Current Exhibits

Bainbridge Island has a robust legacy of protest in all its shapes and guises. Protest is a public action to express disapproval or objection to an action, law, idea, or person.  What does protest look like on the Island? This exhibit highlights a few examples.

Between Fall 2000 and August 2001, more than 2 dozen hate crimes were reported on Bainbridge Island. The Filipino American Community Hall and many Jewish and Japanese graves sites at the Port Blakely Cemetery were vandalized.

To protest these crimes, several Island organizations formed the Bainbridge Island Unity Coalition. They created and distributed an educational pamphlet Stand Against Hate, created a volunteer hate crimes response team, and organized a rally and march in August 2001.

In 1991, students in Eric Hoffman’s 8th grade class at Commodore Middle School spearheaded a march in response to racially-charged acts of vandalism and print materials left at homes on Bainbridge Island.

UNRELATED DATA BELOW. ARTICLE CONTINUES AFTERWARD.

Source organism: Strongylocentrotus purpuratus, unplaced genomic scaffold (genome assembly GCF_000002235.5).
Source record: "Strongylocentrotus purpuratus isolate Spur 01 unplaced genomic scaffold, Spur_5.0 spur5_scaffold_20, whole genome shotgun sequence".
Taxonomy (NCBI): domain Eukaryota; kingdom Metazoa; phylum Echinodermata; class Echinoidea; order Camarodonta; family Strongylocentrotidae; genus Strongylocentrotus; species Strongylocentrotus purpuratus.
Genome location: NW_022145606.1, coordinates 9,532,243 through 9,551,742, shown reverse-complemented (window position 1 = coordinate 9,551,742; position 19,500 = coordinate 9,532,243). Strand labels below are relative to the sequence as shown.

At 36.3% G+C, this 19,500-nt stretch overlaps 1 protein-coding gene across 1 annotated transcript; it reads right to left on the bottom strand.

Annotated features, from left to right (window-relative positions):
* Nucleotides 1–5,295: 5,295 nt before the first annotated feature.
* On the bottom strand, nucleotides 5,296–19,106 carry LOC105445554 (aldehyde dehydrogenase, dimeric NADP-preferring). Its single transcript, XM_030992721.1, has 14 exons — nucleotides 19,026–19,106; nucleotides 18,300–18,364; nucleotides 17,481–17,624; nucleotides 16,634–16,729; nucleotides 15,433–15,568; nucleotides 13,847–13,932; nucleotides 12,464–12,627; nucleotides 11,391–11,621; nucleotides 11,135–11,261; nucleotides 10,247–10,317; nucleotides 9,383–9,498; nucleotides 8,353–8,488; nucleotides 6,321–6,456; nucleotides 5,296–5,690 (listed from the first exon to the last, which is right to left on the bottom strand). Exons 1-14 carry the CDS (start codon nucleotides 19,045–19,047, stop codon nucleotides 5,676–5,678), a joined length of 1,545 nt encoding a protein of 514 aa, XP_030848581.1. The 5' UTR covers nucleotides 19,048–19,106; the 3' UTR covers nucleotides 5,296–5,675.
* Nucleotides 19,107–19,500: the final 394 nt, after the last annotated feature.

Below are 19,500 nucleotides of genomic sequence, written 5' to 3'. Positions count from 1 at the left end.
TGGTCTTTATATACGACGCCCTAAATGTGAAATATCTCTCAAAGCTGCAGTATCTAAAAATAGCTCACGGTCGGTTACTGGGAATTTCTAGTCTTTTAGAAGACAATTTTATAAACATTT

To protest these hate crimes, the students organized meetings with leaders in the community, planned the march, made signs to advertise the event, and hosted poster parties.

An Island Story

For a small island, Bainbridge has big stories to share. The Japanese American Exclusion in WWII, the most productive sawmill in the world, the mosquito fleet that served 30 small communities, the teen music scene, and the invention of Pickleball are some of the things you are bound to uncover.

Open Modal window

Suquamish Tribe

Open Modal window

Early Exploration

Open Modal window


Open Modal window


Open Modal window


Open Modal window


Open Modal Window


Open Modal window

Japanese American Exclusion